By Adrian Perez, SacLatino
For many, it is difficult to understand the passion and determination of a woman who has already given greatly to her community, but insists on giving more. But for those who know Gloria Torres, it is that commitment and determination that they’ve come to expect from the five-foot dynamo. To expect any less from Gloria would be unbecoming of her and would raise suspicion that there was something wrong.
Born in the picturesque community of Truckee, California, Gloria grew up in a large family where her father worked for the railroad.
“It was like a ‘Payton Place,’ where everyone knew each other,” says Gloria. “And, growing up with my grandmother and 9 uncles, I learned early to never wait for someone to help.”
Today, Gloria finds the sound of trains very soothing and reminds her of a childhood where family was key.
“I learned from my family, life skills and the basic skill of helping,” adds Gloria. “We had an altar in our house to honor our passed family members, decorated with flowers and candles and now, my daughters are continuing that tradition.”
Gloria moved with her family to Sacramento at a young age, becoming a graduate of Sacramento High School, Sacramento City College and finally attending Sacramento State University.
“I got involved with family oriented events where I could share my Mexican and Native cultures,” says Gloria. “Educating children through stories is important. I believe the parents provide the molding of a child, but friends and teachers enrich their upbringing.”
Gloria’s volunteerism has not gone unrecognized. Wells Fargo Bank honored her as “Volunteer of the Year” and the Mexican American Hall of Fame acknowledged Gloria for the community work she has donated. And now, Gloria has volunteered again, to get the Sacramento Latino community to give to the Leukemia Lymphoma Society.
“I have gotten to know many people through our ‘Cup of Love’ project whose lives have been changed because of cancer,” says Gloria. “For me, it has become very important for us to find a cure, especially for the many children afflicted with this disease.”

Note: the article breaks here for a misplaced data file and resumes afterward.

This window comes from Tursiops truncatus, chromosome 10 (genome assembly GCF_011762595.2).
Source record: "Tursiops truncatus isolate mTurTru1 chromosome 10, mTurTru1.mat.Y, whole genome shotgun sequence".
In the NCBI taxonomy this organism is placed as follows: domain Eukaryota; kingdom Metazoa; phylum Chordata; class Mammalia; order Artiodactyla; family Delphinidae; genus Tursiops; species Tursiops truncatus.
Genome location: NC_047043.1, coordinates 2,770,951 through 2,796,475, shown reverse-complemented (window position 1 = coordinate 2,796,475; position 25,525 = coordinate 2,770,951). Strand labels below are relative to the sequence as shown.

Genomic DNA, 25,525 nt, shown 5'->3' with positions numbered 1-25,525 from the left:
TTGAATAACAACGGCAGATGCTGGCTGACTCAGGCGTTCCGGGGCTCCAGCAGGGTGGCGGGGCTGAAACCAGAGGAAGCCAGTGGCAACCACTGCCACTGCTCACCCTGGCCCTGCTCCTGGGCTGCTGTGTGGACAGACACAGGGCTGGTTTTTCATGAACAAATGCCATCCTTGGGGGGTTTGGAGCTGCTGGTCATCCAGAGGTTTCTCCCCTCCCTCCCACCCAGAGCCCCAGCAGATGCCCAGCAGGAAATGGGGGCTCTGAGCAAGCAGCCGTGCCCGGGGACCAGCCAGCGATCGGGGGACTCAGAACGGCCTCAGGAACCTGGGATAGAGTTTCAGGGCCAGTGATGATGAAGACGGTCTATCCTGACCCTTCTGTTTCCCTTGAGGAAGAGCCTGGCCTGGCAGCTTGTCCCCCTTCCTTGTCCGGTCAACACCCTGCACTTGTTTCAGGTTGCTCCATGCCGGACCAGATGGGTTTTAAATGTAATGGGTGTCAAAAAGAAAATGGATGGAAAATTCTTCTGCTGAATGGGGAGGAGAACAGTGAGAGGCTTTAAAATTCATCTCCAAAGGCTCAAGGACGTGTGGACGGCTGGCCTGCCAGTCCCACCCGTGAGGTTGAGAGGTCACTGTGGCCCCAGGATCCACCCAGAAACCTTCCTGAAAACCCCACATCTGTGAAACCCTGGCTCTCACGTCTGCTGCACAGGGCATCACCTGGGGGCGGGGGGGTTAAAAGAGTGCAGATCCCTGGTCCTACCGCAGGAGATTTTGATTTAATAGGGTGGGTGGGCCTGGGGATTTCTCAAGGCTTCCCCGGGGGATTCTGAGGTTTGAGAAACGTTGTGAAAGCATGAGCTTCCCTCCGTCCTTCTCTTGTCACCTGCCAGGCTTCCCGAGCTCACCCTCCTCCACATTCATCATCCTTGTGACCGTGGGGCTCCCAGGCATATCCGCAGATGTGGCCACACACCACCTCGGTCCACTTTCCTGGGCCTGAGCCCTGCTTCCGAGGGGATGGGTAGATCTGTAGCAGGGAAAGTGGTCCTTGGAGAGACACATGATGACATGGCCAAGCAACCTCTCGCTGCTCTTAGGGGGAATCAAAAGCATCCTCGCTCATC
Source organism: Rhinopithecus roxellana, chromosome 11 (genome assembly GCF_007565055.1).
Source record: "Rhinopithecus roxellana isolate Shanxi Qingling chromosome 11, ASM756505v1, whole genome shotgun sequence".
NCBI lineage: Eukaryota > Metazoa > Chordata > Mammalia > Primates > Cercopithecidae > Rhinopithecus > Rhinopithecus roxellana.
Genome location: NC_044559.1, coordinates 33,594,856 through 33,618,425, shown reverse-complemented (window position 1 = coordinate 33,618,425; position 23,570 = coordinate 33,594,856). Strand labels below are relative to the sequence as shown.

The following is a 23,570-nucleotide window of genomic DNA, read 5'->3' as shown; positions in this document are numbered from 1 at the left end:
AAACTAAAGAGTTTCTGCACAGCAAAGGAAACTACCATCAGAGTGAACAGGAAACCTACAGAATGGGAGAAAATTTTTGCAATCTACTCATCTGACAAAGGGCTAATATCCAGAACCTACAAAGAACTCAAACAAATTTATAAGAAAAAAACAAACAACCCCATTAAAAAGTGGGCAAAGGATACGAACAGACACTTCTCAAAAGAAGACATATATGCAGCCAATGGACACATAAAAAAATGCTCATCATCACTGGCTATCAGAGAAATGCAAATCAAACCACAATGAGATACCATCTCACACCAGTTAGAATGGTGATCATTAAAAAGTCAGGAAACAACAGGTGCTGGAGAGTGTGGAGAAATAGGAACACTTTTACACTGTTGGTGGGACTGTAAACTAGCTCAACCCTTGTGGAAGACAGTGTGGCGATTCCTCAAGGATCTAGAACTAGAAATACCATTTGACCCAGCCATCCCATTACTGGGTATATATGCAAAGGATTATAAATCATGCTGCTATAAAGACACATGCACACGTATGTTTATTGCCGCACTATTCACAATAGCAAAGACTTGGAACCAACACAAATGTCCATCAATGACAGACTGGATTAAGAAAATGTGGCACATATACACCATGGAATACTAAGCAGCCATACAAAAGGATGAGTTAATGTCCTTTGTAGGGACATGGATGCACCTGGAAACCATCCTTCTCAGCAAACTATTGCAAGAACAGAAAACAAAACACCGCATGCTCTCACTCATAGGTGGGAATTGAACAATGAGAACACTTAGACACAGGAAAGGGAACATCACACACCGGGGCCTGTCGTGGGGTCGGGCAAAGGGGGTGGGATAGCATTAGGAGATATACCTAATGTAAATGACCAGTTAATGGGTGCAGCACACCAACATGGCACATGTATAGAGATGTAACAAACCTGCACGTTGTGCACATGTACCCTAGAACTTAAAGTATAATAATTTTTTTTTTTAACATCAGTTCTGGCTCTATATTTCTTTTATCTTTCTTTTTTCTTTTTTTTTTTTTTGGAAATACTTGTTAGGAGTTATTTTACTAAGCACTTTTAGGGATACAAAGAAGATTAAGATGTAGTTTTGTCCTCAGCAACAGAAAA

|Giving blood is a key component|
|"Breakfast at Tiffany's"|
“Last year, I worked on the Leukemia Lymphoma Society’s ‘Man and Woman of the Year’ and helped raise over $70 thousand for our candidate alone,” says Gloria. “I had a great time, but more importantly we knew the amount contributed would go toward more research. So, I decided I could do more for this research by running for ‘Woman of the Year’ this year.”
Gloria’s team began meeting toward late fall of 2012, designing several events for the 10-week campaign scheduled to begin March 1, 2013. But in February 2013, just as the campaign was getting ready to launch, Gloria received a disheartening blow. Her cancer had returned.
|Grand Finale Gala - May 11, 2013|
She informed her team about the doctor’s findings and told them she was now more committed than ever to raise at least $50 thousand for cancer research. Immediately, the team grew in size and helped launch the campaign with a successful spaghetti feed. More and more volunteers joined the campaign and the creative events brought members of the community from all corners and races.
On May 11, 2013, the campaign will end with a formal event, ‘The Grand Finale Gala’ to be held at the Hyatt Regency Hotel in downtown Sacramento. By this date, Gloria and her team will have concluded the most number of events centering around the Latino community ever conducted in Sacramento. From film lectures, to fashion shows and from spaghetti feeds to chili cook-offs, there is no doubt Gloria’s volunteerism has brought this community together. Moreover, it has brought a higher awareness to the Latino community of why it is important to volunteer. - SacLatino